It is far more common for buyers to back out of a contract than sellers. But it does happen. For whatever reason, sometimes sellers get cold feet, are unable to find a replacement home, or they are unhappy about the sales price or the repairs the buyer is demanding. And sellers are entitled in some circumstances to get out of the Contract. But for the most part, sellers better be sure of what they are doing because, once under contract, it may be very hard and costly to get out.
In the current Illinois Multi-Board Residential Real Estate Contract 6.0, there are contingencies sellers can rely on to back out. For instance, under the inspection contingency, if the parties are unable to resolve inspection issues within a certain time period, either party can cancel the contract. So if the seller wants the buyer to assume the discovered mold problem, but the buyer is insistent that the seller remediate the mold, and nothing has been resolved between them within 10 business days of the contract being accepted, then the seller can cancel.
Sellers can also rely on a purchase contingency. If the seller needs to find its own new home, a purchase contingency can be created, which allows the contract to be terminated in the case that the seller is unable to find another home by a certain date. But aside from that, unless the buyer defaults, a seller is usually stuck with the terms of the negotiated contract, and the only way out would be to breach it. However, a seller’s breach is almost always considered bad faith.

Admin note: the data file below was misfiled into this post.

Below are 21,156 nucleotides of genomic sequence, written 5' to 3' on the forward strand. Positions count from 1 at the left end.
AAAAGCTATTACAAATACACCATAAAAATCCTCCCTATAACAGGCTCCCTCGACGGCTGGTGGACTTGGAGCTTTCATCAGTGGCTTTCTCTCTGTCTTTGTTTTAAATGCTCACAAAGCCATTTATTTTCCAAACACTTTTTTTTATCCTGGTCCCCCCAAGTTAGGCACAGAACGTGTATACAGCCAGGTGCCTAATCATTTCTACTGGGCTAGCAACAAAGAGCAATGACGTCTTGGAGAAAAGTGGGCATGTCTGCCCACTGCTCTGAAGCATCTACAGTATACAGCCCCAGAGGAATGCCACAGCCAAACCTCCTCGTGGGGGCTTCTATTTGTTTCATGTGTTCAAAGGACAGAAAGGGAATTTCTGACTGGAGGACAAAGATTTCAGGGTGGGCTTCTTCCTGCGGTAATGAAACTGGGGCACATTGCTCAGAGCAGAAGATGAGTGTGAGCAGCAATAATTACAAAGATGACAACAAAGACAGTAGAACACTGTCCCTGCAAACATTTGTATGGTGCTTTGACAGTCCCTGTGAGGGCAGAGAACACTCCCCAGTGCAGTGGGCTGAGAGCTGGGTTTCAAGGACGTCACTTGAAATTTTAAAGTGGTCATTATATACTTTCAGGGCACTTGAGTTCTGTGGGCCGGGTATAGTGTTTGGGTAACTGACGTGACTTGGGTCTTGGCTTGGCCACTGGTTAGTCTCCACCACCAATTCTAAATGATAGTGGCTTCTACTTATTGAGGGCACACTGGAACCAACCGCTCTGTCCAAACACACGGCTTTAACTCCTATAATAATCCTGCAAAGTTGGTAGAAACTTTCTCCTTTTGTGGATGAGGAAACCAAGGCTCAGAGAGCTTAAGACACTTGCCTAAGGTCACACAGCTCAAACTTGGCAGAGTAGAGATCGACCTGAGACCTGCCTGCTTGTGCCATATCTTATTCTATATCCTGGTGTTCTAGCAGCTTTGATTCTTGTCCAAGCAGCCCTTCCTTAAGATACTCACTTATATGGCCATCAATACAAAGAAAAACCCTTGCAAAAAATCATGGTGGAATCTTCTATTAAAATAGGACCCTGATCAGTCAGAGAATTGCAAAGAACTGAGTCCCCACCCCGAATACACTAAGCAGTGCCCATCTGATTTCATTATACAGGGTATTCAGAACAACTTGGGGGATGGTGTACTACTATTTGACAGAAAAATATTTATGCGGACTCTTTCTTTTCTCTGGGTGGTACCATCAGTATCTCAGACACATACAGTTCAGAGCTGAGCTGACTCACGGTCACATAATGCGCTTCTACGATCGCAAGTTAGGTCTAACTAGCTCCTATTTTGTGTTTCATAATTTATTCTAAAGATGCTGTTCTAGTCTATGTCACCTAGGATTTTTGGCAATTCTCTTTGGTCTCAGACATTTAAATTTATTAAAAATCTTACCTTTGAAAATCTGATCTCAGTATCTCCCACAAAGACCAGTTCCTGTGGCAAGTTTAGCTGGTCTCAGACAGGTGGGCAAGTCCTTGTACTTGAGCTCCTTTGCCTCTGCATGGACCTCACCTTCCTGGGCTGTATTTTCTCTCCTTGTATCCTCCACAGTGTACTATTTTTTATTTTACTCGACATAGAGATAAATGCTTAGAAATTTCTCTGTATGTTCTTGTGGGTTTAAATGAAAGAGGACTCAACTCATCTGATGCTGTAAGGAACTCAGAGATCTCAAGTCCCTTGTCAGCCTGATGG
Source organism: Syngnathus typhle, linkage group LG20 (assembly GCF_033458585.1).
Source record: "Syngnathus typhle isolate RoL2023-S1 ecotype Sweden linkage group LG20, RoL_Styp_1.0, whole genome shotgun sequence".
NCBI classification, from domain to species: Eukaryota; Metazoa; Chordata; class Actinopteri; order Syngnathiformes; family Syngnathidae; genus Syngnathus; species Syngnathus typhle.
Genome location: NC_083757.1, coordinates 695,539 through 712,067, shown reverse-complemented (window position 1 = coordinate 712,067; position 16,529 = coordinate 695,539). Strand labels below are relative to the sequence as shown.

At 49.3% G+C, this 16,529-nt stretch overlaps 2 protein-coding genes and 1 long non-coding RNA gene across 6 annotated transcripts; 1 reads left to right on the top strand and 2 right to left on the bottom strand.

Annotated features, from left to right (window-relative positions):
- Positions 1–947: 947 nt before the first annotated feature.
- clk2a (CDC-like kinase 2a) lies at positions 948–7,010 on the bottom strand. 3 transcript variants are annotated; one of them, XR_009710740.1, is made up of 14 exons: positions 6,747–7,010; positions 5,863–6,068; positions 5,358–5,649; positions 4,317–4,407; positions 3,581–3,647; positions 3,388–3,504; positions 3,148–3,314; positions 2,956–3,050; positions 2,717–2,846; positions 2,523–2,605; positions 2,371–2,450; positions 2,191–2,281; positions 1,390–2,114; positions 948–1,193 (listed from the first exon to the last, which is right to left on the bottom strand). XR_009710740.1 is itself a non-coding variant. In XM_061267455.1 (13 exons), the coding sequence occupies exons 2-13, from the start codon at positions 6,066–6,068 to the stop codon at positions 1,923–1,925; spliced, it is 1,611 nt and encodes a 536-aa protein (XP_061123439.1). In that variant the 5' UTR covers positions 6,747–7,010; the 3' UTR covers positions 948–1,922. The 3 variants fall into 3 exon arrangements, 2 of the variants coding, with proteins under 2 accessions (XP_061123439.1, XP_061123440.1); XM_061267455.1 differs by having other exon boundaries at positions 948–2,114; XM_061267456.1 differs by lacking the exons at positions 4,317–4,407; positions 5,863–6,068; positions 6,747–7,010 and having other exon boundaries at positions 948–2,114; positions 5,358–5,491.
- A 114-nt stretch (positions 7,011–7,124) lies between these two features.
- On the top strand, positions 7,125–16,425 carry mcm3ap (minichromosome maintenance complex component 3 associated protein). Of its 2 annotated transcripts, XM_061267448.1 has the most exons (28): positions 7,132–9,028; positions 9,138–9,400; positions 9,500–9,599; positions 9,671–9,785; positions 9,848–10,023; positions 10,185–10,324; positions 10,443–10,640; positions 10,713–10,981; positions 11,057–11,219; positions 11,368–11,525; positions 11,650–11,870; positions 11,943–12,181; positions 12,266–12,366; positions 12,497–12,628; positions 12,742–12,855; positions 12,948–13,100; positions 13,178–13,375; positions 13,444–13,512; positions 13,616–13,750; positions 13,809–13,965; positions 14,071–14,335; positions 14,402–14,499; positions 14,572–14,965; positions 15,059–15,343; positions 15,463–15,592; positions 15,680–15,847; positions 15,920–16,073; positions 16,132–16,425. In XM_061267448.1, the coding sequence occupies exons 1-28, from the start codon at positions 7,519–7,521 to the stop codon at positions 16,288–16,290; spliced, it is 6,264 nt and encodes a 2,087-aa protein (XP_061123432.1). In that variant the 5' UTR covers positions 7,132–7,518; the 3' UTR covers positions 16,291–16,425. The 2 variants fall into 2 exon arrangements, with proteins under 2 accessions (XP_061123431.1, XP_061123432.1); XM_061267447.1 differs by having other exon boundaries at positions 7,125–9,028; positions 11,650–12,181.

Further, most sale contracts, including the Multi-Board 6.0, allow buyers to sue for specific performance, which could result in a court ordering a seller to complete the transaction. If a buyer has met all its contingencies and is ready and able to close, but the seller suddenly gets cold feet or doesn’t show up, this could result in the seller being ordered to sell, as well as being ordered to pay a buyer’s consequential damages and attorney fees.
Sellers who want to back out also need to remember that they could still be responsible for paying the sales commission if they signed a listing agreement and their broker brought them a buyer that was ready to close. The broker did their job, and the Seller must pay them for it.
Still, Sellers occasionally ignore all the legalities and default. Depending on the kind of buyer, it might be enough for a seller to just apologize and appeal to the buyer’s emotions. Most likely though, if a buyer has invested time, effort, and emotion into their anticipated purchase, the only thing that will compensate them is money, or a long drawn out lawsuit.
If you are selling your home and want to make sure you are protected or have a sufficient out in the contract, call Lavelle Law and ask to speak with one of our real estate attorneys to schedule your complimentary one-hour consultation. Attorney Kelly Anderson can be reached at (847) 705-7555 or email@example.com.